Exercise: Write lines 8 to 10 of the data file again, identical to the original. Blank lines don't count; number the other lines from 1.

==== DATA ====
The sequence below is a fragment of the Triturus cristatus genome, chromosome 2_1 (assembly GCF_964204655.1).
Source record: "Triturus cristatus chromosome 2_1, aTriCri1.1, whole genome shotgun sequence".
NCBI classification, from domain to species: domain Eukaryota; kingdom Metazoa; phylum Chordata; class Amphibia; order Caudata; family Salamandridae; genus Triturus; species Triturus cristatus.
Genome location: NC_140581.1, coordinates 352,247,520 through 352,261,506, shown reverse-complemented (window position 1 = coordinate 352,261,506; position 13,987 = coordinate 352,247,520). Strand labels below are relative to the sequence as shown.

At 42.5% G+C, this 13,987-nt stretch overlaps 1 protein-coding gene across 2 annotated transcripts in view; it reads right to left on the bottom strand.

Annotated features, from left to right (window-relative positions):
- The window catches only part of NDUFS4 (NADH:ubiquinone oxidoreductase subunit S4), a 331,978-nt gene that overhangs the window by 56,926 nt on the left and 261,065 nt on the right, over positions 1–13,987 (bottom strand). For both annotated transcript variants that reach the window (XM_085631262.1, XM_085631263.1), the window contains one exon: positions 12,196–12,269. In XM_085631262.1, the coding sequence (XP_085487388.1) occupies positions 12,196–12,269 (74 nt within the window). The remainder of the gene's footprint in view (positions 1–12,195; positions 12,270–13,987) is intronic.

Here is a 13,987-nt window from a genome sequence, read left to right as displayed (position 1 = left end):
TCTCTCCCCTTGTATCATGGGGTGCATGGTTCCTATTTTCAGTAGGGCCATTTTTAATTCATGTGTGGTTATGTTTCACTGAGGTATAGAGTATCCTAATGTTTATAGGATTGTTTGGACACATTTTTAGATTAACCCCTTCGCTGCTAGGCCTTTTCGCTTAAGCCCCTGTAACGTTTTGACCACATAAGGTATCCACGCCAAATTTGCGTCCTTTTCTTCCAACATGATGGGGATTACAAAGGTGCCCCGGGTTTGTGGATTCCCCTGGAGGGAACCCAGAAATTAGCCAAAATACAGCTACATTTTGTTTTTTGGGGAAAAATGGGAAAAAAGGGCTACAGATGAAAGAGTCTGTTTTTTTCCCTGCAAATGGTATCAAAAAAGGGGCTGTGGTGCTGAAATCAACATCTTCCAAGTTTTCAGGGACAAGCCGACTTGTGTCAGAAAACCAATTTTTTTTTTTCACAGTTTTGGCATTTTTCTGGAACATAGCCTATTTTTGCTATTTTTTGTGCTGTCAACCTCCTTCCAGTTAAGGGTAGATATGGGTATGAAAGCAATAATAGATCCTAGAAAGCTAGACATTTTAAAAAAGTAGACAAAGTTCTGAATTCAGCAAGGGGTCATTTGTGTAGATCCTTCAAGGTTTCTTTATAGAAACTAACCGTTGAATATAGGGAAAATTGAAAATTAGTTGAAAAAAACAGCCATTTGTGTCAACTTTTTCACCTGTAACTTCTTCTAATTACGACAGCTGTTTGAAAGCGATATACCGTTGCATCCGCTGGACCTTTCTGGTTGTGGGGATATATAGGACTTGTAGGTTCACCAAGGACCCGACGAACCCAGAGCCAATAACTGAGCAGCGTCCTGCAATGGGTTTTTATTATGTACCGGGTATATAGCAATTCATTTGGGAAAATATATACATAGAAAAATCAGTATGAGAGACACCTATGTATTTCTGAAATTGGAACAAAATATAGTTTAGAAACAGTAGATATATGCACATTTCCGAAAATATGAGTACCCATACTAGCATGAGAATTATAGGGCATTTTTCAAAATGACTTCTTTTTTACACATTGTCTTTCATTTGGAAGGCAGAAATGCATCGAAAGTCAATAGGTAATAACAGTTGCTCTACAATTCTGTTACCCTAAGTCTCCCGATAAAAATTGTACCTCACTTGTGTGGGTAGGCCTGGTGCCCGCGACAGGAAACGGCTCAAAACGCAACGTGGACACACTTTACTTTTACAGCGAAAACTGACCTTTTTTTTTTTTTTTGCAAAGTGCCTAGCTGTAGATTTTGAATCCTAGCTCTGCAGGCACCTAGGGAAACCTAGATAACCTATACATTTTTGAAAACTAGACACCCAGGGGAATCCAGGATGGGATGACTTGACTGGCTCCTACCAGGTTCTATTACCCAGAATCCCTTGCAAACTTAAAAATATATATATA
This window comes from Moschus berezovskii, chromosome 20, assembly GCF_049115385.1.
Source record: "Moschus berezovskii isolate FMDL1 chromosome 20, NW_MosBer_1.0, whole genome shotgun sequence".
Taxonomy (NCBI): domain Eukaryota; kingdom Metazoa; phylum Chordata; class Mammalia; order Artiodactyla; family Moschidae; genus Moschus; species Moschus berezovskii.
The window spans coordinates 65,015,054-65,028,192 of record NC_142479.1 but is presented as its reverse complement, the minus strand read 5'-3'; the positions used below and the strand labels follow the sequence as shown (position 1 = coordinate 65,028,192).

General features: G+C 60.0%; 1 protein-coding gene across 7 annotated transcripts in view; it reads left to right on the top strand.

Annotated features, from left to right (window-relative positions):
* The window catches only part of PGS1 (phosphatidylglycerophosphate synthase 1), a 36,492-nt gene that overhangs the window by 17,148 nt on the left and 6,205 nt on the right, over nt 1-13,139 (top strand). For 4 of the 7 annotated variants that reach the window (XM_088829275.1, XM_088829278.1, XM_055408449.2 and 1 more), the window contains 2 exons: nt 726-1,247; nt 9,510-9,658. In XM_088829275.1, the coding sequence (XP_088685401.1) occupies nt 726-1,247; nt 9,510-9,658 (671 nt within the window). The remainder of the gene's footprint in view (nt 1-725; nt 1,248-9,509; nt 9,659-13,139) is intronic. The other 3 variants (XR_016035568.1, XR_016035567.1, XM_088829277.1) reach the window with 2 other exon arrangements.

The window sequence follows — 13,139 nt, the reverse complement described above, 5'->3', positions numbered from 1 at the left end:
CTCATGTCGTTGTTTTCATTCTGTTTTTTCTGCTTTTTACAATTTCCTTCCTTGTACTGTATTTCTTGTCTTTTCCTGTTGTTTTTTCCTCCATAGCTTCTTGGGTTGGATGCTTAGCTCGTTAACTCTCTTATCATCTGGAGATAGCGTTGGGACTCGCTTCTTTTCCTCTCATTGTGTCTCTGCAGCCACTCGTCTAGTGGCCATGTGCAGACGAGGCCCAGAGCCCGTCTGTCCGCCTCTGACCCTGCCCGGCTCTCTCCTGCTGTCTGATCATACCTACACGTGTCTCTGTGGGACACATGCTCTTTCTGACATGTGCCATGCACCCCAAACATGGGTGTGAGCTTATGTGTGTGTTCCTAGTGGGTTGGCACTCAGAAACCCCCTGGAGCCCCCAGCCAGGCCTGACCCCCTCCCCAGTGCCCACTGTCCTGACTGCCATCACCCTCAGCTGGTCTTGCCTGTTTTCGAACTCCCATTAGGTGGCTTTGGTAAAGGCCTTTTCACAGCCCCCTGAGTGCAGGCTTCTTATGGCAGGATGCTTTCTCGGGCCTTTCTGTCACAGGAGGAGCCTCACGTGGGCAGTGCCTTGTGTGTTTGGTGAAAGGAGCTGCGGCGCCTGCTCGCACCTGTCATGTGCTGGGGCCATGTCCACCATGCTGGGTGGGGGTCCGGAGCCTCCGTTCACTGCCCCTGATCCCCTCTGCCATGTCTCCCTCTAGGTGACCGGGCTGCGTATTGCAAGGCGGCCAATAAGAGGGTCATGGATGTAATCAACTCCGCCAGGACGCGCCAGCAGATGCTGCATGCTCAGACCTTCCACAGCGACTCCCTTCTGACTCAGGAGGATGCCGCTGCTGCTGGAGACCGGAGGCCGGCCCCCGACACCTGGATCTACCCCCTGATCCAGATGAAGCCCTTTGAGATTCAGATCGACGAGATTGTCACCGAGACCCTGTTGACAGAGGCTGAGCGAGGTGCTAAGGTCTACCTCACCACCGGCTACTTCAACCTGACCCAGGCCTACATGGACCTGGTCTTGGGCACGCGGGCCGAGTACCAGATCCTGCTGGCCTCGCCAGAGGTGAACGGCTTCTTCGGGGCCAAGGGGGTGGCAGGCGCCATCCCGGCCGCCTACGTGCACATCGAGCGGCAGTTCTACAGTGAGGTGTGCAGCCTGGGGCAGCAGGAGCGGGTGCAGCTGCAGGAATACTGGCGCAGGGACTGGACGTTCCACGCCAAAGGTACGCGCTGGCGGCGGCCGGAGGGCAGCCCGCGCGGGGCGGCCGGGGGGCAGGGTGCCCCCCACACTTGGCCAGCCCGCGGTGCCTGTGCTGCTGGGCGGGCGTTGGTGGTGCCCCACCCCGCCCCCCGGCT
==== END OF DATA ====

Here is a 13,987-nt window from a genome sequence, read left to right as displayed (position 1 = left end):
TCTCTCCCCTTGTATCATGGGGTGCATGGTTCCTATTTTCAGTAGGGCCATTTTTAATTCATGTGTGGTTATGTTTCACTGAGGTATAGAGTATCCTAATGTTTATAGGATTGTTTGGACACATTTTTAGATTAACCCCTTCGCTGCTAGGCCTTTTCGCTTAAGCCCCTGTAACGTTTTGACCACATAAGGTATCCACGCCAAATTTGCGTCCTTTTCTTCCAACATGATGGGGATTACAAAGGTGCCCCGGGTTTGTGGATTCCCCTGGAGGGAACCCAGAAATTAGCCAAAATACAGCTACATTTTGTTTTTTGGGGAAAAATGGGAAAAAAGGGCTACAGATGAAAGAGTCTGTTTTTTTCCCTGCAAATGGTATCAAAAAAGGGGCTGTGGTGCTGAAATCAACATCTTCCAAGTTTTCAGGGACAAGCCGACTTGTGTCAGAAAACCAATTTTTTTTTTTCACAGTTTTGGCATTTTTCTGGAACATAGCCTATTTTTGCTATTTTTTGTGCTGTCAACCTCCTTCCAGTTAAGGGTAGATATGGGTATGAAAGCAATAATAGATCCTAGAAAGCTAGACATTTTAAAAAAGTAGACAAAGTTCTGAATTCAGCAAGGGGTCATTTGTGTAGATCCTTCAAGGTTTCTTTATAGAAACTAACCGTTGAATATAGGGAAAATTGAAAATTAGTTGAAAAAAACAGCCATTTGTGTCAACTTTTTCACCTGTAACTTCTTCTAATTACGACAGCTGTTTGAAAGCGATATACCGTTGCATCCGCTGGACCTTTCTGGTTGTGGGGATATATAGGACTTGTAGGTTCACCAAGGACCCGACGAACCCAGAGCCAATAACTGAGCAGCGTCCTGCAATGGGTTTTTATTATGTACCGGGTATATAGCAATTCATTTGGGAAAATATATACATAGAAAAATCAGTATGAGAGACACCTATGTATTTCTGAAATTGGAACAAAATATAGTTTAGAAACAGTAGATATATGCACATTTCCGAAAATATGAGTACCCATACTAGCATGAGAATTATAGGGCATTTTTCAAAATGACTTCTTTTTTACACATTGTCTTTCATTTGGAAGGCAGAAATGCATCGAAAGTCAATAGGTAATAACAGTTGCTCTACAATTCTGTTACCCTAAGTCTCCCGATAAAAATTGTACCTCACTTGTGTGGGTAGGCCTGGTGCCCGCGACAGGAAACGGCTCAAAACGCAACGTGGACACACTTTACTTTTACAGCGAAAACTGACCTTTTTTTTTTTTTTTGCAAAGTGCCTAGCTGTAGATTTTGAATCCTAGCTCTGCAGGCACCTAGGGAAACCTAGATAACCTATACATTTTTGAAAACTAGACACCCAGGGGAATCCAGGATGGGATGACTTGACTGGCTCCTACCAGGTTCTATTACCCAGAATCCCTTGCAAACTTAAAAATATATATATA
This window comes from Moschus berezovskii, chromosome 20, assembly GCF_049115385.1.